Vermont Legislators Will Begin 2015 Session with Report on Marijuana Legalization

In January, Vermont’s lawmakers will receive a detailed report analyzing many of the issues surrounding the possibility of making marijuana legal in the state.

The report will not make any recommendations either for or against making marijuana legal in Vermont. It will, however, provide data that will help policymakers understand the issue, and it will prepare legislators for the vigorous debate over marijuana regulation that is expected during the 2015 session.

Beau Kilmer
Beau Kilmer (Photo courtesy of the RAND Corporation)

The co-director of the Drug Policy Research Center at the Rand Corporation, Beau Kilmer, is working with Vermont’s Secretary of Administration to prepare the report. In a recent presentation, Kilmer said the first section of the report would be an examination of what he called “Vermont’s marijuana landscape.” In other words, how many people currently use marijuana in Vermont?

“And so we’re able to kind of cobble together information from surveys what we know about misreporting, information we have about total amount consumed, we’re able to put that together to come up with a range,” said Kilmer. “So I’m optimistic about the future of marijuana market studies.”

In addition to determining how many people use marijuana in Vermont, Kilmer said the report will analyze health and safety issues, various potential regulatory models, and projections of the expected impacts of reform, including tax revenue.

The Secretary of Administration is expected to present the finished report to the legislature by January 15.

Speaker of the New York City Council Supports Making Marijuana Legal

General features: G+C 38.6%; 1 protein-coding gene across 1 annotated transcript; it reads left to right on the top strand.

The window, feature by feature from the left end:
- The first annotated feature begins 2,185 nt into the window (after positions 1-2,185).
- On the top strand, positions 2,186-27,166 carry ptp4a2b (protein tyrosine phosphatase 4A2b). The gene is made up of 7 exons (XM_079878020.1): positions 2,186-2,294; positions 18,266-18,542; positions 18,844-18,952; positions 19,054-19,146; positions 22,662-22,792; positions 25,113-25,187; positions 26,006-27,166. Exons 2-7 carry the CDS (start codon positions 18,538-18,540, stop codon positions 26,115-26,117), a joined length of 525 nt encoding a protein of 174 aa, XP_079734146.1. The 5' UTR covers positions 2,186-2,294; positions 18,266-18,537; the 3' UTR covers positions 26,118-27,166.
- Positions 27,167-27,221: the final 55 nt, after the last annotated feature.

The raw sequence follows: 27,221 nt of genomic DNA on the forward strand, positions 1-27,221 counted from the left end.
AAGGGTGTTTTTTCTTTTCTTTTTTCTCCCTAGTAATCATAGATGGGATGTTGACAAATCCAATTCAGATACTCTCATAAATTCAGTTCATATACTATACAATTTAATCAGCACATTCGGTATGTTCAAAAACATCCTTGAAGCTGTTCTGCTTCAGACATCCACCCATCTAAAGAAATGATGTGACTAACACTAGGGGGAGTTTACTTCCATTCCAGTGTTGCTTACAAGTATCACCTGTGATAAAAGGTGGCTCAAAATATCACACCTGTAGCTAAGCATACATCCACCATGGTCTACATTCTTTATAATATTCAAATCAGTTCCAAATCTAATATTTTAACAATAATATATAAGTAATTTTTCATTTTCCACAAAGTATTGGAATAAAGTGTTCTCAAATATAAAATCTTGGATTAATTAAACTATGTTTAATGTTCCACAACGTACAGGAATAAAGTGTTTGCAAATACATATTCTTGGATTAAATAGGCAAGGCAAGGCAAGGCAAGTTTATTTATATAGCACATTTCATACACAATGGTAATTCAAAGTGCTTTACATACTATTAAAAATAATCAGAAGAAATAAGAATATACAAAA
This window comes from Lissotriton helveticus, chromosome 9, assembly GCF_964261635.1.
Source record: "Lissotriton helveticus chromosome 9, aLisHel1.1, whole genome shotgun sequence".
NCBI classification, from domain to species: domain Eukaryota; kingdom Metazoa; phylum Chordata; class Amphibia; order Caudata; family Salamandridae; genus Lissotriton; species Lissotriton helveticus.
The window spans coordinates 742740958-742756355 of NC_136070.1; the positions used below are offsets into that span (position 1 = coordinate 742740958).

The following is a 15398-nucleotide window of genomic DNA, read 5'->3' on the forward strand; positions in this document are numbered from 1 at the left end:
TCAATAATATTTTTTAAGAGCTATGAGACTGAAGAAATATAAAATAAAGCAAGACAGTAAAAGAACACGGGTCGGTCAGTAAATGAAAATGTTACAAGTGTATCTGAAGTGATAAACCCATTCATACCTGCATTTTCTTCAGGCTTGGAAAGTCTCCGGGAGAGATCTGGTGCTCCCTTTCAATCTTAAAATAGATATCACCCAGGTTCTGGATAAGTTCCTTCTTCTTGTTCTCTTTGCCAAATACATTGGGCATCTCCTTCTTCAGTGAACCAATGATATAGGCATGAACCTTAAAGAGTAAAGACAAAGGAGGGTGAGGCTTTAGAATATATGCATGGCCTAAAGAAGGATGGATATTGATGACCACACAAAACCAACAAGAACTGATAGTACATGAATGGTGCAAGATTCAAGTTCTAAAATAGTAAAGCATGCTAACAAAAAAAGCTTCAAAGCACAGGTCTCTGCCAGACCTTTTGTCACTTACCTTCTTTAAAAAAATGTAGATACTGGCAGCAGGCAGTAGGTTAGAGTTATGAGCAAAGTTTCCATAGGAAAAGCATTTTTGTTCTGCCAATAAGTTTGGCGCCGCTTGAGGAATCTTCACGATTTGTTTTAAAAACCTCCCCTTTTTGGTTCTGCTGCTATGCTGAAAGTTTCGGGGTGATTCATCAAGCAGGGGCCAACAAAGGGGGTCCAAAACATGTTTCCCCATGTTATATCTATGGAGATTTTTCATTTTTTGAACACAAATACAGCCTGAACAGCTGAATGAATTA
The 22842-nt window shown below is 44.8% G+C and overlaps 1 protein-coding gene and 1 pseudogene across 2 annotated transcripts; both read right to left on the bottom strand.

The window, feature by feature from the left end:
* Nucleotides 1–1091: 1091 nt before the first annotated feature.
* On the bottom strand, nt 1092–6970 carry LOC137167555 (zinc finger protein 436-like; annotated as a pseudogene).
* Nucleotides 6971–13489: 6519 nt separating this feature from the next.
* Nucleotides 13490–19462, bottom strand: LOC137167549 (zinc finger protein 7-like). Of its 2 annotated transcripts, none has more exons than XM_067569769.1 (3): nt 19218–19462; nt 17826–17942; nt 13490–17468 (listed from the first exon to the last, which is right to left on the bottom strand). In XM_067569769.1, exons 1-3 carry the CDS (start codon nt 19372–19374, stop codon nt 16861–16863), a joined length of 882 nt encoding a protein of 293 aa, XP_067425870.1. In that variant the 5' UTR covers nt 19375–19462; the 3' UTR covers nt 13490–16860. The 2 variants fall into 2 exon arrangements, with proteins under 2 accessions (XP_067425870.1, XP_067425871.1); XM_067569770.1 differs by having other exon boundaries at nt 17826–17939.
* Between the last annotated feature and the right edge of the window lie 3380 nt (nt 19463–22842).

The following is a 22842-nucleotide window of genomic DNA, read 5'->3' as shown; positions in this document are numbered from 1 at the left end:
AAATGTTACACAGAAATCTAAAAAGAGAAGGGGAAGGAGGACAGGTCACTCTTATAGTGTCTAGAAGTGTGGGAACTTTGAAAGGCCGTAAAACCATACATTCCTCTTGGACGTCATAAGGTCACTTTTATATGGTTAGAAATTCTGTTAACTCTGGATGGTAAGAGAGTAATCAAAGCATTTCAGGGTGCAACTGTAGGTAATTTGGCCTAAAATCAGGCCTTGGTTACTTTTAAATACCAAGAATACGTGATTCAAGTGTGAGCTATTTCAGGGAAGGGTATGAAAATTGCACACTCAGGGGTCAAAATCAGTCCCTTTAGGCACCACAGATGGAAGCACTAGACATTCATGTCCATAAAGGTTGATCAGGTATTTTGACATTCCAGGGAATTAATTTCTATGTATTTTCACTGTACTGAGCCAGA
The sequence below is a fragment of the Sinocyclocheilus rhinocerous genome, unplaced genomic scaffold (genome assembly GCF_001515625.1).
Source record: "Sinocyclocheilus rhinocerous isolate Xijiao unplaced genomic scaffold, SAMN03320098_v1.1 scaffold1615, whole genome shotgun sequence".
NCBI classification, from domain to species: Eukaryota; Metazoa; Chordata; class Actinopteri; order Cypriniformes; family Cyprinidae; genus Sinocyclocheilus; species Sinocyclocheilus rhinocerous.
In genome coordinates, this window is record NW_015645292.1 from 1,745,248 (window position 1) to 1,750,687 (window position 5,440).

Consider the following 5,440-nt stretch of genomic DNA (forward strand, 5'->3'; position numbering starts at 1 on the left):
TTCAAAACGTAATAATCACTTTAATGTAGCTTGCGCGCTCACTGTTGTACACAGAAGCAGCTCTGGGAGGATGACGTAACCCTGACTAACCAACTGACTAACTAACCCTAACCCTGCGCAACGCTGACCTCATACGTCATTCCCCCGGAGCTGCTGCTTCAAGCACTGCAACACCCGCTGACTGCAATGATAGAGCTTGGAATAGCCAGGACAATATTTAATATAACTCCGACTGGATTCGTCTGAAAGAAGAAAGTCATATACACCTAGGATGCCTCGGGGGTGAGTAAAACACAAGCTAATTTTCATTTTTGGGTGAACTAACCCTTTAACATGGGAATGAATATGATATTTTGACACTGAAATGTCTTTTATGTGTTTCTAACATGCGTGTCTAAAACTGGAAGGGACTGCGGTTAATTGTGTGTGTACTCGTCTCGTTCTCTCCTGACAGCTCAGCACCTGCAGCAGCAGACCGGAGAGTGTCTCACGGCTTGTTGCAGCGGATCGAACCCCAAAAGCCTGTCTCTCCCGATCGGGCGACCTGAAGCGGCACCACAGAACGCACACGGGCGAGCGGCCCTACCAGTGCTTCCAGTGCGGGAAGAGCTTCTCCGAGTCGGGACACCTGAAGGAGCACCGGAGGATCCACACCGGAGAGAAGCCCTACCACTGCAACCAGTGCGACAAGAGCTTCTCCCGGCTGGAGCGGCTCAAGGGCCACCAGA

Melissa Mark-Viverito

Just days ago, New York City Mayor Bill de Blasio overhauled the city’s marijuana policy by instructing law enforcement officers to issue tickets for marijuana possession instead of arresting offenders. Now, the City Council Speaker Melissa Mark-Viverito is going a step further and calling for making the substance legal.

“It’s not something we can just do randomly, but with a thought process, and looking how it’s being implemented in other areas. But I do support the legalization of marijuana,” she said at City Hall.

Mark-Viverito’s stance makes her the highest-ranking city official to support adopting such a policy, although it puts her at odds with Mayor de Blasio who does not support making marijuana legal in New York.

“States are speaking,” Mark-Viverito said. “Based on the conversations that we see happening nationally, and how people feel about it, I think that it’s just something that is appropriate at this time.”

The Drug Policy Alliance, a leading advocacy group based in New York City, praised the city council speaker’s stance:

“Speaker Melissa Mark Viverito’s announcement further proves that marijuana legalization is a mainstream issue,” said Kassandra Frederique, the group’s New York policy manager. “It is especially important that elected officials of color lead and frame this conversation as the harms of marijuana prohibition and criminalization overwhelmingly affect their communities,” she added.

State Lawmakers Reveal New Medical Marijuana Bill in Augusta, Georgia

Georgia state lawmakers revealed what the state’s new medical marijuana bill will look like after last year’s proposed bill failed.

Medical marijuana cultivation centers and immunity from prosecution for the families of patients who legally obtain it from other states and bring it back to Georgia are two elements of the new medical marijuana bill that state lawmakers will debate in January.

Rep. Allen Peake